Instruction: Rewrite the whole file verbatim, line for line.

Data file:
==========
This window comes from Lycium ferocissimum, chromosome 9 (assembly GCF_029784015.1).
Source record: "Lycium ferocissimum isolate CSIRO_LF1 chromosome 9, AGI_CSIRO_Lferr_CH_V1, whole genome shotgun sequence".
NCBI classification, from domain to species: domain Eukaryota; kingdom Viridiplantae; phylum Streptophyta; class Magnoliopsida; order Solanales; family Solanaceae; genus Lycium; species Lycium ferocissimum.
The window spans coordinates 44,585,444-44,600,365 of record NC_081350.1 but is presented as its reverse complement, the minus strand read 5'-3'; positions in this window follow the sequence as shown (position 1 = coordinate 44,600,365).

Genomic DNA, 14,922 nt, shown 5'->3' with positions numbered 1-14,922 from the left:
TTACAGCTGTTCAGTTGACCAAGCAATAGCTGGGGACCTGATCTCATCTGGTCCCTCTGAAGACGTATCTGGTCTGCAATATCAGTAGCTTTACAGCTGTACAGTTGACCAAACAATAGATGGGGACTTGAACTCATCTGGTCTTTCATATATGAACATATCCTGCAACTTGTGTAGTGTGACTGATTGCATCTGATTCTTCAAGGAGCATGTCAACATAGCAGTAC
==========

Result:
This window comes from Lycium ferocissimum, chromosome 9 (assembly GCF_029784015.1).
Source record: "Lycium ferocissimum isolate CSIRO_LF1 chromosome 9, AGI_CSIRO_Lferr_CH_V1, whole genome shotgun sequence".
NCBI classification, from domain to species: domain Eukaryota; kingdom Viridiplantae; phylum Streptophyta; class Magnoliopsida; order Solanales; family Solanaceae; genus Lycium; species Lycium ferocissimum.
The window spans coordinates 44,585,444-44,600,365 of record NC_081350.1 but is presented as its reverse complement, the minus strand read 5'-3'; positions in this window follow the sequence as shown (position 1 = coordinate 44,600,365).

Genomic DNA, 14,922 nt, shown 5'->3' with positions numbered 1-14,922 from the left:
TTACAGCTGTTCAGTTGACCAAGCAATAGCTGGGGACCTGATCTCATCTGGTCCCTCTGAAGACGTATCTGGTCTGCAATATCAGTAGCTTTACAGCTGTACAGTTGACCAAACAATAGATGGGGACTTGAACTCATCTGGTCTTTCATATATGAACATATCCTGCAACTTGTGTAGTGTGACTGATTGCATCTGATTCTTCAAGGAGCATGTCAACATAGCAGTAC